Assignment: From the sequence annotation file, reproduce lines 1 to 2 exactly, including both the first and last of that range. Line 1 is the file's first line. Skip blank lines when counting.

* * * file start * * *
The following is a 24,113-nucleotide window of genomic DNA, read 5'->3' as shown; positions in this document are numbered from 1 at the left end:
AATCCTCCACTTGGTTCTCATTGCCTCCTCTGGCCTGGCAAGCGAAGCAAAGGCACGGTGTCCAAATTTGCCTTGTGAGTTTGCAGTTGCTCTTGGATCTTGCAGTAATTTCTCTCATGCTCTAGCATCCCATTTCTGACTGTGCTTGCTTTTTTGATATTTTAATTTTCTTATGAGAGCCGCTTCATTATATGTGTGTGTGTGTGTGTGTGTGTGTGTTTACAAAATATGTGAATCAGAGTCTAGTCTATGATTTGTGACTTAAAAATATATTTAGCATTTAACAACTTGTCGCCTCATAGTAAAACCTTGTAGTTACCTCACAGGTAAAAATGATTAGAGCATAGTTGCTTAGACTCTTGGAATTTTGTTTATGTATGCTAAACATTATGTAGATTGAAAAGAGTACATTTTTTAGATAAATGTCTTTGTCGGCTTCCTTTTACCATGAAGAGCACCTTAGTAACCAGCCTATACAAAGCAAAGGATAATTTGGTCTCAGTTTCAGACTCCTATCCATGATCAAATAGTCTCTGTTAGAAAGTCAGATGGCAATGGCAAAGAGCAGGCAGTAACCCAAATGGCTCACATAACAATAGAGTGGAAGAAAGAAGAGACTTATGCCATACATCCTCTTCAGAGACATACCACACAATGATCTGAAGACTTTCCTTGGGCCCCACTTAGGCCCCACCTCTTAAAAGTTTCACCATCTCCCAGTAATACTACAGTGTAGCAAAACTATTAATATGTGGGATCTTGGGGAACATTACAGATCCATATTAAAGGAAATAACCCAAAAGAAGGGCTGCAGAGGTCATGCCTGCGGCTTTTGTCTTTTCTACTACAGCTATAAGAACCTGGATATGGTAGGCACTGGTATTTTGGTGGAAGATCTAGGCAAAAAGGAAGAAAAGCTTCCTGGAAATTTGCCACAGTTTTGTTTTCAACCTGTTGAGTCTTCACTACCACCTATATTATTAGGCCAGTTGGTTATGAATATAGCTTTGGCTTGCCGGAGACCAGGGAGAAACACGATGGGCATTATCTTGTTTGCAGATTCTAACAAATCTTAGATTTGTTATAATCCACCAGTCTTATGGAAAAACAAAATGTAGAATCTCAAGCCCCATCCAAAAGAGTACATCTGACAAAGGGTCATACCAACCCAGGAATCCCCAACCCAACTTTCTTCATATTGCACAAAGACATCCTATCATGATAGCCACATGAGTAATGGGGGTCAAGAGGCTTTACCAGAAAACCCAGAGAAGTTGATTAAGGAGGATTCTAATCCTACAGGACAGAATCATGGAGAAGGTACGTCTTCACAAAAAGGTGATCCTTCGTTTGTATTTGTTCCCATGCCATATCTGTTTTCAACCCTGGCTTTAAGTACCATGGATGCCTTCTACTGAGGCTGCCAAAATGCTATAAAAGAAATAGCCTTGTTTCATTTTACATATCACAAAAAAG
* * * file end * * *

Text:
The following is a 24,113-nucleotide window of genomic DNA, read 5'->3' as shown; positions in this document are numbered from 1 at the left end:
AATCCTCCACTTGGTTCTCATTGCCTCCTCTGGCCTGGCAAGCGAAGCAAAGGCACGGTGTCCAAATTTGCCTTGTGAGTTTGCAGTTGCTCTTGGATCTTGCAGTAATTTCTCTCATGCTCTAGCATCCCATTTCTGACTGTGCTTGCTTTTTTGATATTTTAATTTTCTTATGAGAGCCGCTTCATTATATGTGTGTGTGTGTGTGTGTGTGTGTGTTTACAAAATATGTGAATCAGAGTCTAGTCTATGATTTGTGACTTAAAAATATATTTAGCATTTAACAACTTGTCGCCTCATAGTAAAACCTTGTAGTTACCTCACAGGTAAAAATGATTAGAGCATAGTTGCTTAGACTCTTGGAATTTTGTTTATGTATGCTAAACATTATGTAGATTGAAAAGAGTACATTTTTTAGATAAATGTCTTTGTCGGCTTCCTTTTACCATGAAGAGCACCTTAGTAACCAGCCTATACAAAGCAAAGGATAATTTGGTCTCAGTTTCAGACTCCTATCCATGATCAAATAGTCTCTGTTAGAAAGTCAGATGGCAATGGCAAAGAGCAGGCAGTAACCCAAATGGCTCACATAACAATAGAGTGGAAGAAAGAAGAGACTTATGCCATACATCCTCTTCAGAGACATACCACACAATGATCTGAAGACTTTCCTTGGGCCCCACTTAGGCCCCACCTCTTAAAAGTTTCACCATCTCCCAGTAATACTACAGTGTAGCAAAACTATTAATATGTGGGATCTTGGGGAACATTACAGATCCATATTAAAGGAAATAACCCAAAAGAAGGGCTGCAGAGGTCATGCCTGCGGCTTTTGTCTTTTCTACTACAGCTATAAGAACCTGGATATGGTAGGCACTGGTATTTTGGTGGAAGATCTAGGCAAAAAGGAAGAAAAGCTTCCTGGAAATTTGCCACAGTTTTGTTTTCAACCTGTTGAGTCTTCACTACCACCTATATTATTAGGCCAGTTGGTTATGAATATAGCTTTGGCTTGCCGGAGACCAGGGAGAAACACGATGGGCATTATCTTGTTTGCAGATTCTAACAAATCTTAGATTTGTTATAATCCACCAGTCTTATGGAAAAACAAAATGTAGAATCTCAAGCCCCATCCAAAAGAGTACATCTGACAAAGGGTCATACCAACCCAGGAATCCCCAACCCAACTTTCTTCATATTGCACAAAGACATCCTATCATGATAGCCACATGAGTAATGGGGGTCAAGAGGCTTTACCAGAAAACCCAGAGAAGTTGATTAAGGAGGATTCTAATCCTACAGGACAGAATCATGGAGAAGGTACGTCTTCACAAAAAGGTGATCCTTCGTTTGTATTTGTTCCCATGCCATATCTGTTTTCAACCCTGGCTTTAAGTACCATGGATGCCTTCTACTGAGGCTGCCAAAATGCTATAAAAGAAATAGCCTTGTTTCATTTTACATATCACAAAAAAG